C&EN Roundup: Ultralow-Power Computing, CO2 Capture, and Combat Zone Treatments

Chemical & Engineering News covers the world of chemistry, from research and education to business and policy. Here’s a sampling of their coverage of research from ACS journals:

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Nanoparticle Clotting Agent Could Save Soldiers, Even in Extreme Heat

An injectable blood-clotting agent can save a wounded soldier’s life, but the extreme temperatures common in many combat zones can cause these compounds to break down. A new nanoparticle with a polylactic acid core may offer hope, however. The nanoparticles doubled the survival rate in rats with traumatic liver injuries, even after being heated to 50 °C for a week.

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Bioreactor Efficiency Could Get a Boost From Genetically-Modified E. Coli

Most people want as little E. coli in their lives as possible. But now researchers are working to improve the bacteria’s ability to survive high temperatures, which would allow bioreactors to operate more efficiently. Using a gene circuit to activate a number of advantageous traits under certain circumstances, researchers were able to create a version of the bacteria that were better at regulating heat stress and cell density, while improving lysine production.

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Allergy Research Points to Need for More Personalized Treatment

Dust mite allergies are incredibly common but not all dust mite allergies are the same, since different people may be allergic to different allergens in the mites. As a result, a deeper understanding of how genetics and geography affect allergies is needed. Researchers found new dust mite allergens that affect a group of Thai patients, but not other previously studied populations. A more nuanced understanding of allergens could pave the way to more personalized treatments, researchers say.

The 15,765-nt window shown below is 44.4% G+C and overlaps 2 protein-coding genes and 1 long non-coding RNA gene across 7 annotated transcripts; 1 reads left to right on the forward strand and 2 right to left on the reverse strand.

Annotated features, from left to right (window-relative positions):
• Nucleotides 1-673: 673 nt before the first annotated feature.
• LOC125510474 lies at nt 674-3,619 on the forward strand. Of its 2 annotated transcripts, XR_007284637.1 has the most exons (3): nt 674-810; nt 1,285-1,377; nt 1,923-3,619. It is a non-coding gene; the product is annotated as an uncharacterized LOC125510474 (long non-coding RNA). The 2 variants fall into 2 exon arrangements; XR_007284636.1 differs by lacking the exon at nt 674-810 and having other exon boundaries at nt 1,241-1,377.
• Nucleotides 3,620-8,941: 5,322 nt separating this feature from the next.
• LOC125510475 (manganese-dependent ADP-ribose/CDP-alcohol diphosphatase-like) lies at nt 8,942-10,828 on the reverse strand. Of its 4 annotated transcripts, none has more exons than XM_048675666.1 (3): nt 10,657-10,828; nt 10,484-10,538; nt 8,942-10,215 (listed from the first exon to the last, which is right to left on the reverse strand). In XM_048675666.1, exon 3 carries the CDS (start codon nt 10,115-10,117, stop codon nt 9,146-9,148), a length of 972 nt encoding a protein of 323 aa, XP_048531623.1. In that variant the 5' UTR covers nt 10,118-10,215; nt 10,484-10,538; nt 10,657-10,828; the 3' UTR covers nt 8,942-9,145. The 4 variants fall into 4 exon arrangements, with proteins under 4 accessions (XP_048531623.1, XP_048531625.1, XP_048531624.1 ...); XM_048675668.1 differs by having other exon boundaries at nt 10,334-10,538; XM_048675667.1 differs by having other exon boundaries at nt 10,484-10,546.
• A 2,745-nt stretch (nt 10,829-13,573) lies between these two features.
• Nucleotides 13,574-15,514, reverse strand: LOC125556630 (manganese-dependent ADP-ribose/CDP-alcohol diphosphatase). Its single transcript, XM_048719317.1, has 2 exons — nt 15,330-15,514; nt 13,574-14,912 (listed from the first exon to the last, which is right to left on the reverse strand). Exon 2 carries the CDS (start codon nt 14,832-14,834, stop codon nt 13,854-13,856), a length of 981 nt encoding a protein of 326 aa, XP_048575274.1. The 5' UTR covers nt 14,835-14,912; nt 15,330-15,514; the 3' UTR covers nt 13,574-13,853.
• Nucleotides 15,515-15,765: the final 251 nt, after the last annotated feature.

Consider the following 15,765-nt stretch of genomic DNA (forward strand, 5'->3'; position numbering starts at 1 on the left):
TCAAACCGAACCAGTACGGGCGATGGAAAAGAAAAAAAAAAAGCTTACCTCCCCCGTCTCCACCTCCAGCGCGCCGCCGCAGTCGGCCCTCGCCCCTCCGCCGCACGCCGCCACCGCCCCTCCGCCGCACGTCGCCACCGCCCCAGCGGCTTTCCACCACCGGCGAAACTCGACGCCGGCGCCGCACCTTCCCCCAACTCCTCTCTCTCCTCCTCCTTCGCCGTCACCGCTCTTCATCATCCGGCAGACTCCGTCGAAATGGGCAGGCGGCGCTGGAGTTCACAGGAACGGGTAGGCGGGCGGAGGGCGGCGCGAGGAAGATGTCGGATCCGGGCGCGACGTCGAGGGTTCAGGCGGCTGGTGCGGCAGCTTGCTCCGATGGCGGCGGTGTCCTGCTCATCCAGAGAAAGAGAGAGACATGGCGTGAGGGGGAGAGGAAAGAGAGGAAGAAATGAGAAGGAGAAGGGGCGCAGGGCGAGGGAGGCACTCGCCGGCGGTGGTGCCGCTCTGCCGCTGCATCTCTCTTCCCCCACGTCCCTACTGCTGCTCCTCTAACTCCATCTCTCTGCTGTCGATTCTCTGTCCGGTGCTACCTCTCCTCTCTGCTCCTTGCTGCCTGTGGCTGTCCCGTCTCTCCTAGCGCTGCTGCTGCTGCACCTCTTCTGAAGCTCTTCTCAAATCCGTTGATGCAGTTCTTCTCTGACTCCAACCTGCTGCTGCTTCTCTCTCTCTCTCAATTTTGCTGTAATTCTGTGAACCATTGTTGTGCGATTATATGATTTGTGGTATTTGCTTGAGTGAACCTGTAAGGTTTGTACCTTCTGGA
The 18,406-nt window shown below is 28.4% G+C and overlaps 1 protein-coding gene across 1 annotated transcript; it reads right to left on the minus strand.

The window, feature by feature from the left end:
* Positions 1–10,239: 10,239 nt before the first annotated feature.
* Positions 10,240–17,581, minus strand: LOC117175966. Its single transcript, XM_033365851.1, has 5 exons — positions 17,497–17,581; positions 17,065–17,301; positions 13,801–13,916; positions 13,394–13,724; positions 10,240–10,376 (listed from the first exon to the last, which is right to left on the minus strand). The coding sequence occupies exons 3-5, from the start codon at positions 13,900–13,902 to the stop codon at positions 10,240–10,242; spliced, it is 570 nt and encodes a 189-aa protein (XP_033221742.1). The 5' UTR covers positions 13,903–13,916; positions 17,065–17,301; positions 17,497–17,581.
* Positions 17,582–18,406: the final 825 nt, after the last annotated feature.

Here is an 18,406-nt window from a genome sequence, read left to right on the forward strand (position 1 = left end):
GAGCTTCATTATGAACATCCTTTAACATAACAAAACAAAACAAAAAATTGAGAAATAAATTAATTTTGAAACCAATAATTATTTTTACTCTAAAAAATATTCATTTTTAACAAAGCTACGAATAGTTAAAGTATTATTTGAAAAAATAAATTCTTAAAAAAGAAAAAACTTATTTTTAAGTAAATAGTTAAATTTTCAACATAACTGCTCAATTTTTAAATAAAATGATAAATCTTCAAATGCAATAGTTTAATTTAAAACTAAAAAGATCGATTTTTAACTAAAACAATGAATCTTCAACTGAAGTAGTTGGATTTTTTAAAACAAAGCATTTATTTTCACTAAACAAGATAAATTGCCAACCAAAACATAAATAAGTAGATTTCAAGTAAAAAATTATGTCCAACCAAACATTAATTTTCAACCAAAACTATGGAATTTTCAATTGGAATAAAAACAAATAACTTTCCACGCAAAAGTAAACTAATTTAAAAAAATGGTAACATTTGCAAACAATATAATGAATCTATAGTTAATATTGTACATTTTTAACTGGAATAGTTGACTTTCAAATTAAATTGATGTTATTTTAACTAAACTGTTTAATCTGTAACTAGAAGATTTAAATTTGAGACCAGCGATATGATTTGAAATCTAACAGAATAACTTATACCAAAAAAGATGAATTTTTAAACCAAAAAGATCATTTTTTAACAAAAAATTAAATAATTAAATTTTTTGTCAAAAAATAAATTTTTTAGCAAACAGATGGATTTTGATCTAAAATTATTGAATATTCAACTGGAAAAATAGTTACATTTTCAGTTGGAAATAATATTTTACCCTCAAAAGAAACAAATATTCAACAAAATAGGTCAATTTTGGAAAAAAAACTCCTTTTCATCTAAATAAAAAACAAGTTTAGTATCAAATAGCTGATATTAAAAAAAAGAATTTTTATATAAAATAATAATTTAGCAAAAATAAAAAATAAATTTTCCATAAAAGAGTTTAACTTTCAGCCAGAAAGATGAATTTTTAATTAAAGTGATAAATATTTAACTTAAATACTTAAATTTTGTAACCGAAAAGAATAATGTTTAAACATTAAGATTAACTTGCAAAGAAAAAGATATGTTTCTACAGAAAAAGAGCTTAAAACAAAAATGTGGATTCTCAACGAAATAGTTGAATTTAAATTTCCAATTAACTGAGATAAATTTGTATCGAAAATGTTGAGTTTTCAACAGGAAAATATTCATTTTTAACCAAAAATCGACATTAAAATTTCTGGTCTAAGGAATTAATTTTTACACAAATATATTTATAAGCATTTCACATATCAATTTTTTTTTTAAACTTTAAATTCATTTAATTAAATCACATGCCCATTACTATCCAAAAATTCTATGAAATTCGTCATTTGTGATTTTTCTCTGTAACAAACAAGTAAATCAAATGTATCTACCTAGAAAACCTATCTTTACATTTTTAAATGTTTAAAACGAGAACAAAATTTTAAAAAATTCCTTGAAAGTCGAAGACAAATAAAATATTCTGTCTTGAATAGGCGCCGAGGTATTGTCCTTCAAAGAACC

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Turning Spruce Cones into Carbon-Capture Sorbents

Carbon-capture technology is an important part of fighting climate change, but the substances used to remove CO2 from smokestack emissions tend to be expensive to produce. In a bid to lower the cost of reducing carbon emissions, researchers developed a new sorbent made from Norway spruce cones that have been carbonized and activated with potassium hydroxide. In lab tests, the cone-based sorbent absorbed about the same amount of CO2 as commonly-used metal organic frameworks, but the cone-based sorbent was more selective for CO2 and less expensive to produce.

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Low-Power Computing’s Future May Lie in Nanomagnets

Nanomagnets could someday replace transistors in the processors of a new generation of low-power computers. Using a chain of stress-gated nanomagnets, researchers built a basic logic gate that can perform a simple processing task while using less energy than a conventional transistor. Attempts at magnet-based processing have been made before but this new device uses mechanical stress, instead of an electric field, to switch the magnet’s orientation, offering significant potential energy savings.

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That’s just a small sample of the robust coverage C&EN provides. Get the latest news in your discipline with weekly e-mail updates.